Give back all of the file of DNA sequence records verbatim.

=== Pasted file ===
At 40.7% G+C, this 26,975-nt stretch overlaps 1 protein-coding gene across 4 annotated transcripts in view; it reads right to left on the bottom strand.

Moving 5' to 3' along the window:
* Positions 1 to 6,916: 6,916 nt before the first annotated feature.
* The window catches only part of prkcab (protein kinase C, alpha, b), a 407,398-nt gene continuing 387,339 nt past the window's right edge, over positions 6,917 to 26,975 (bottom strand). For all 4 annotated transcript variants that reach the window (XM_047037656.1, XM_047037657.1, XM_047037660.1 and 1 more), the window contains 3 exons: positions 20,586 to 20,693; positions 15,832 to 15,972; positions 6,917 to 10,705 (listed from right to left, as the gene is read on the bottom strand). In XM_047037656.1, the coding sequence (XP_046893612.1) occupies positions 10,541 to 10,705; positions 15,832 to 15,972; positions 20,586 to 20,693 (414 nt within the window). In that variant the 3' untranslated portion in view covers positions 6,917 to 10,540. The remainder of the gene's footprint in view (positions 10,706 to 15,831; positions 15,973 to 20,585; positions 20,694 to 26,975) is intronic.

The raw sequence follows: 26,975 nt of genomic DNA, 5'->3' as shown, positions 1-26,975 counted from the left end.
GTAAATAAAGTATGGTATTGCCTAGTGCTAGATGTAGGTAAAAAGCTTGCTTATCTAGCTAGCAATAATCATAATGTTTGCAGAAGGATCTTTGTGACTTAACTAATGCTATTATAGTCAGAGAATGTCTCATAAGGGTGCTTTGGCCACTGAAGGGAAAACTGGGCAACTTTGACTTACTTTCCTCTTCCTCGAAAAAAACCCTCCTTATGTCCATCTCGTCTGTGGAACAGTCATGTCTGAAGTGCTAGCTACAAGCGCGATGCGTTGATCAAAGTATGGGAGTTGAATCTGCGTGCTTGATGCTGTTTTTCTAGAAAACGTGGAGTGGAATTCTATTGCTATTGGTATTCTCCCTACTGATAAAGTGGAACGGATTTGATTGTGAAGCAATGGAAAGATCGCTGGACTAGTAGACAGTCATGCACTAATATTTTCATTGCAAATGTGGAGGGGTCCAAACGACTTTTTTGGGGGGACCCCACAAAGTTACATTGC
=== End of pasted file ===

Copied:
At 40.7% G+C, this 26,975-nt stretch overlaps 1 protein-coding gene across 4 annotated transcripts in view; it reads right to left on the bottom strand.

Moving 5' to 3' along the window:
* Positions 1 to 6,916: 6,916 nt before the first annotated feature.
* The window catches only part of prkcab (protein kinase C, alpha, b), a 407,398-nt gene continuing 387,339 nt past the window's right edge, over positions 6,917 to 26,975 (bottom strand). For all 4 annotated transcript variants that reach the window (XM_047037656.1, XM_047037657.1, XM_047037660.1 and 1 more), the window contains 3 exons: positions 20,586 to 20,693; positions 15,832 to 15,972; positions 6,917 to 10,705 (listed from right to left, as the gene is read on the bottom strand). In XM_047037656.1, the coding sequence (XP_046893612.1) occupies positions 10,541 to 10,705; positions 15,832 to 15,972; positions 20,586 to 20,693 (414 nt within the window). In that variant the 3' untranslated portion in view covers positions 6,917 to 10,540. The remainder of the gene's footprint in view (positions 10,706 to 15,831; positions 15,973 to 20,585; positions 20,694 to 26,975) is intronic.

The raw sequence follows: 26,975 nt of genomic DNA, 5'->3' as shown, positions 1-26,975 counted from the left end.
GTAAATAAAGTATGGTATTGCCTAGTGCTAGATGTAGGTAAAAAGCTTGCTTATCTAGCTAGCAATAATCATAATGTTTGCAGAAGGATCTTTGTGACTTAACTAATGCTATTATAGTCAGAGAATGTCTCATAAGGGTGCTTTGGCCACTGAAGGGAAAACTGGGCAACTTTGACTTACTTTCCTCTTCCTCGAAAAAAACCCTCCTTATGTCCATCTCGTCTGTGGAACAGTCATGTCTGAAGTGCTAGCTACAAGCGCGATGCGTTGATCAAAGTATGGGAGTTGAATCTGCGTGCTTGATGCTGTTTTTCTAGAAAACGTGGAGTGGAATTCTATTGCTATTGGTATTCTCCCTACTGATAAAGTGGAACGGATTTGATTGTGAAGCAATGGAAAGATCGCTGGACTAGTAGACAGTCATGCACTAATATTTTCATTGCAAATGTGGAGGGGTCCAAACGACTTTTTTGGGGGGACCCCACAAAGTTACATTGC